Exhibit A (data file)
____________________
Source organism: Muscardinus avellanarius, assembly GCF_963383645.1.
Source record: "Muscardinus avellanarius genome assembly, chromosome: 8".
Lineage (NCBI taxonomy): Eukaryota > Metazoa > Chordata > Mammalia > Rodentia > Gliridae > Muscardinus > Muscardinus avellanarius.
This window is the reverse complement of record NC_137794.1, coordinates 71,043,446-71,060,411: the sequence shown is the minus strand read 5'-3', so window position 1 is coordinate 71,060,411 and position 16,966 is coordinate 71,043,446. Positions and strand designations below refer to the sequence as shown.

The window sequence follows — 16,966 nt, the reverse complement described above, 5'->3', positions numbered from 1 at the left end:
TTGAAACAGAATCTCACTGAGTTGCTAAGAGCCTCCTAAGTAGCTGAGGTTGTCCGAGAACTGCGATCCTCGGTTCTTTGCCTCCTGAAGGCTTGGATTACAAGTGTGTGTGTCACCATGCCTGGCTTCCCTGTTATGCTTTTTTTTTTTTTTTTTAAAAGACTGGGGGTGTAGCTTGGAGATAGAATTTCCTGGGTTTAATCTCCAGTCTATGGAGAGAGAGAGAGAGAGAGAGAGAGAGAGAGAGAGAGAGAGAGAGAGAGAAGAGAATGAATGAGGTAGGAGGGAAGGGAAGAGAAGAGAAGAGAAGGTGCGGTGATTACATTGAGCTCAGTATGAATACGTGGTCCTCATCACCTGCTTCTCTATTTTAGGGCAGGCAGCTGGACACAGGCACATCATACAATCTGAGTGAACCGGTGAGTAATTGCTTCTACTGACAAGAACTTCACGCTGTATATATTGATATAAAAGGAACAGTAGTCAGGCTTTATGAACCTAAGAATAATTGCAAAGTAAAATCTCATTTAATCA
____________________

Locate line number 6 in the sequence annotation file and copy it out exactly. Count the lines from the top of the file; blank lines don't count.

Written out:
TTGAAACAGAATCTCACTGAGTTGCTAAGAGCCTCCTAAGTAGCTGAGGTTGTCCGAGAACTGCGATCCTCGGTTCTTTGCCTCCTGAAGGCTTGGATTACAAGTGTGTGTGTCACCATGCCTGGCTTCCCTGTTATGCTTTTTTTTTTTTTTTTTAAAAGACTGGGGGTGTAGCTTGGAGATAGAATTTCCTGGGTTTAATCTCCAGTCTATGGAGAGAGAGAGAGAGAGAGAGAGAGAGAGAGAGAGAGAGAGAGAGAGAGAAGAGAATGAATGAGGTAGGAGGGAAGGGAAGAGAAGAGAAGAGAAGGTGCGGTGATTACATTGAGCTCAGTATGAATACGTGGTCCTCATCACCTGCTTCTCTATTTTAGGGCAGGCAGCTGGACACAGGCACATCATACAATCTGAGTGAACCGGTGAGTAATTGCTTCTACTGACAAGAACTTCACGCTGTATATATTGATATAAAAGGAACAGTAGTCAGGCTTTATGAACCTAAGAATAATTGCAAAGTAAAATCTCATTTAATCA